Perfect example of why you shouldn’t believe everything you see on the Internet.

That moron Ben Tribbett at “Not Larry Sabato” (NLS) posted a picture today that purported to show a Confederate flag being displayed in a Bob McDonnell booth at a gun show.

The problem? The Confederate flag belonged to a Confederate memorabilia dealer that was positioned beside McDonnell’s booth. The Washington Post did the fact-checking that Tribbett is too lazy to do:

Hugh Crittenden, the founder and manager of the Virginia Outdoor Sportsman Show, is backing up McDonnell.

Crittenden said he invited both campaigns to staff a booth at the show, which draws 20,000 people each year. McDonnell’s campaign decided to show, but came late, so Crittenden assigned them the only booth left open: Number 43.

It happened to be next another vendor who also signed up late, Down Home T-Shirts, which got Number 44. According to material submitted to the show, Down Home T-Shirts sells “Confederate T-shirts and more.”

He said even if McDonnell’s staffers had asked for a move, the show was so crowded that they could not have been accommodated.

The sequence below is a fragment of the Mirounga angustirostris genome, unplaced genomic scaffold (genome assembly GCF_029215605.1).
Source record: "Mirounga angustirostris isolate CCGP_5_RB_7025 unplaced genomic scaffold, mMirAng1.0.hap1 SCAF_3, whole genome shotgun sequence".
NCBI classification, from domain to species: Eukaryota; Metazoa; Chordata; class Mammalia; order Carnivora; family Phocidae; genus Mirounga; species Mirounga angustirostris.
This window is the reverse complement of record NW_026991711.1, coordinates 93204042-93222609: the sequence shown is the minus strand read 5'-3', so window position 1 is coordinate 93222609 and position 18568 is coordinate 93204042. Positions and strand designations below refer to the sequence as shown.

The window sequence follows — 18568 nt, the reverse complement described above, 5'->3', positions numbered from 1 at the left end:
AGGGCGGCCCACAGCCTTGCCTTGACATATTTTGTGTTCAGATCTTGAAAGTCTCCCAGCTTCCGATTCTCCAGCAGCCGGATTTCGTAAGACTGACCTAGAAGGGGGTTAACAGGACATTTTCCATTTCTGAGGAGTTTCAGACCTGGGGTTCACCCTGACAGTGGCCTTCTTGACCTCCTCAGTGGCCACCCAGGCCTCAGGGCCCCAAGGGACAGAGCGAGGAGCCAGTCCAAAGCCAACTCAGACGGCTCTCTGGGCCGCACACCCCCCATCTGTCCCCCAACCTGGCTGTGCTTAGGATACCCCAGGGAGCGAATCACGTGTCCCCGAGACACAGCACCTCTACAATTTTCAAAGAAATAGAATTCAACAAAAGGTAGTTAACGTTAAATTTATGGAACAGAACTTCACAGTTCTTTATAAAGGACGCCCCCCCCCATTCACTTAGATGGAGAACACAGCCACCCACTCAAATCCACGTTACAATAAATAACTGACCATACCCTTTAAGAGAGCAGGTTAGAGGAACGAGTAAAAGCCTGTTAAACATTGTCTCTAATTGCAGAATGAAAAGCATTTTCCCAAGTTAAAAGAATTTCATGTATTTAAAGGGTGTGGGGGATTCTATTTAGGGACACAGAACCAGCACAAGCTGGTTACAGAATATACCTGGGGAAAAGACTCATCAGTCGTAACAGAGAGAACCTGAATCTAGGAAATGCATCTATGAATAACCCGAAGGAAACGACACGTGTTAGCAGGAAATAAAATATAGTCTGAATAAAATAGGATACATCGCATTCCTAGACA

And it wasn’t just Tribbett that was promoting this trash, the folks at Fred2Blue posted a link to NLS without bothering to do any fact-checking either.

And no one involved has bothered to issue a correction to their original posts, including Tribbett. In fact, he has following the say (Id.):

“If a confederate flag was placed at the exact median point between the McDonnell booth and a confederate booth and the McDonnell campaign was not smart enough to demand that it be taken down or that their booth be moved, that’s almost as bad as if the flag were at their booth,” he said. “Either way, it shows a real insensitivity to what the flag means.”

And D.J. McGuire took care of that point:


Now, I have no idea what mathematical genius allowed Tribbett to determine the “exact median point” from the picture, but allow me to use this to establish Blogospheric Rule # Um, we’re supposed to be counting? – When you are forced to resort to a syntactical precision best suited for a college-level dissertation, you lose the argument.